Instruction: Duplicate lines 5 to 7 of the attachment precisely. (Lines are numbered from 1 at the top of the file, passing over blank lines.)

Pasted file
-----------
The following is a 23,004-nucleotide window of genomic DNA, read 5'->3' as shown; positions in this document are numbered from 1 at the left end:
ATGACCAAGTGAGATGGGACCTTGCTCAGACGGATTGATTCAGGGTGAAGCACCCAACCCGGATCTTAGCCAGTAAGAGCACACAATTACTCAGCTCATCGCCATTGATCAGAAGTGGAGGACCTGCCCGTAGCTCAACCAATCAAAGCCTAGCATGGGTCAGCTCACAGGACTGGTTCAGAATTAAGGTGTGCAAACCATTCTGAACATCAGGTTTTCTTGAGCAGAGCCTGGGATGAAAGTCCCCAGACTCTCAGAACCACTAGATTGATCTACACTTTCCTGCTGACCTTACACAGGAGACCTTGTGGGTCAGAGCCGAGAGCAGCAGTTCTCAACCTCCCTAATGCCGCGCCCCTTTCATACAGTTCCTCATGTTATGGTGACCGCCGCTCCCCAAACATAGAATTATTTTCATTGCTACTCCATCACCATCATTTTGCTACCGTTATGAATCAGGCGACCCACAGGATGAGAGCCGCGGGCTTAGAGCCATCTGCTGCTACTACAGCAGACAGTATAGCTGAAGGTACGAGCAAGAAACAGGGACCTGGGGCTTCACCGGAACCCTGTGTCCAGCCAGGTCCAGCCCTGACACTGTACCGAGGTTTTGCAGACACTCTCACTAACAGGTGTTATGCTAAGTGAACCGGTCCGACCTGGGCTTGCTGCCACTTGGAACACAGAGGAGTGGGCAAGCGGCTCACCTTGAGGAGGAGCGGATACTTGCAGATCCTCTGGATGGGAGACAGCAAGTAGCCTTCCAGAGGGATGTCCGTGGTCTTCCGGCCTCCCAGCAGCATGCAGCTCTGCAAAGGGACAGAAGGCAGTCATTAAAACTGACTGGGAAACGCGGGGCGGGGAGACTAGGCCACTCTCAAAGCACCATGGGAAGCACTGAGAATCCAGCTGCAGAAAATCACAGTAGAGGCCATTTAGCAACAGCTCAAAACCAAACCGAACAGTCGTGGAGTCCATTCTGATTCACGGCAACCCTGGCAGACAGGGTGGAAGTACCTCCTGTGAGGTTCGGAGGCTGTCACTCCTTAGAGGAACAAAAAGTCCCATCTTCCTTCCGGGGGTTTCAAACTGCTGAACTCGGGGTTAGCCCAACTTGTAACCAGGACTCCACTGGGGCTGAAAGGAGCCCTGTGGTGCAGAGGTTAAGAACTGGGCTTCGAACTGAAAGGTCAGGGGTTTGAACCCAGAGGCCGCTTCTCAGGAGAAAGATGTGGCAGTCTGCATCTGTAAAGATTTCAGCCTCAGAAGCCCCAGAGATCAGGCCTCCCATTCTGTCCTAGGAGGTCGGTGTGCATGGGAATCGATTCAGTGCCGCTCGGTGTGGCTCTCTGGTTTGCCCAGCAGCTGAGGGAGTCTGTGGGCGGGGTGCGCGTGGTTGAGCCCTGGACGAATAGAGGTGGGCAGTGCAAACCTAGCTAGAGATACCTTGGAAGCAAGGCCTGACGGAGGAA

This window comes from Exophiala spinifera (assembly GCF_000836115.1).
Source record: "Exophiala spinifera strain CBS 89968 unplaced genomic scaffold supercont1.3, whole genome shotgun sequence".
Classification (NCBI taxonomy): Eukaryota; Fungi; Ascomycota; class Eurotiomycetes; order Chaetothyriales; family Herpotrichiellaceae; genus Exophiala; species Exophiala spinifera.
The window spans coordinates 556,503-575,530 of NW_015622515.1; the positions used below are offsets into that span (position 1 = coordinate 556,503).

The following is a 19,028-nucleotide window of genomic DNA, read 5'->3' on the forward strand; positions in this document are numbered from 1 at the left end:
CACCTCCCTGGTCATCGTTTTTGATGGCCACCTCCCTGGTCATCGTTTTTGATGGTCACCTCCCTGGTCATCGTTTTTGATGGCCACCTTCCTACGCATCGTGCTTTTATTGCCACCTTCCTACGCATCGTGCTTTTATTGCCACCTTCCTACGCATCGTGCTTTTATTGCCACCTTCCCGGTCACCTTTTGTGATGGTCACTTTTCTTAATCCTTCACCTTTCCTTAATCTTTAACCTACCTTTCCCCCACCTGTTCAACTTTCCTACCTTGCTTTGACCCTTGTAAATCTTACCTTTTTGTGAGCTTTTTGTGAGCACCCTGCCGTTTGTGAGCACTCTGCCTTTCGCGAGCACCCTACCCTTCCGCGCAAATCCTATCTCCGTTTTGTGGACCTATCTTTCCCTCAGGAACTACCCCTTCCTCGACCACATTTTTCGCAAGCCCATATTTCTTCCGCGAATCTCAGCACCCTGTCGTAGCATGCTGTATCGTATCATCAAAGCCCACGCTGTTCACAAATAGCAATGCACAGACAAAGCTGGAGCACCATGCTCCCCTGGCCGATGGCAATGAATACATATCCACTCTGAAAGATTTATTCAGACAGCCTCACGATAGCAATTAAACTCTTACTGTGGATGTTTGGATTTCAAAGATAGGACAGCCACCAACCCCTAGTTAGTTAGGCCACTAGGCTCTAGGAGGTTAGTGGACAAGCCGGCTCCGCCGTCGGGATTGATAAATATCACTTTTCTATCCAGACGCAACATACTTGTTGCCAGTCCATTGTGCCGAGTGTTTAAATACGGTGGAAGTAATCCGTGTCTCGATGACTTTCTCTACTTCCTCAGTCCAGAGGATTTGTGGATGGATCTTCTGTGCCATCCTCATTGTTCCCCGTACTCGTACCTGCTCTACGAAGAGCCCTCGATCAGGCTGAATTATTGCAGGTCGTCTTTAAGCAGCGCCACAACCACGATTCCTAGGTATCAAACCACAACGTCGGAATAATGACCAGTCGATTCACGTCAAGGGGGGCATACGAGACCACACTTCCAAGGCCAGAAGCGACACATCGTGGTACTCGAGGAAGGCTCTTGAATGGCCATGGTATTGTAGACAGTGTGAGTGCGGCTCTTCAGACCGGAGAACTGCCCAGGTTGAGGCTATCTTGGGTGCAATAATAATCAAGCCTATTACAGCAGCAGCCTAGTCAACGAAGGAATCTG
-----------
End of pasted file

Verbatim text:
Classification (NCBI taxonomy): Eukaryota; Fungi; Ascomycota; class Eurotiomycetes; order Chaetothyriales; family Herpotrichiellaceae; genus Exophiala; species Exophiala spinifera.
The window spans coordinates 556,503-575,530 of NW_015622515.1; the positions used below are offsets into that span (position 1 = coordinate 556,503).

The following is a 19,028-nucleotide window of genomic DNA, read 5'->3' on the forward strand; positions in this document are numbered from 1 at the left end: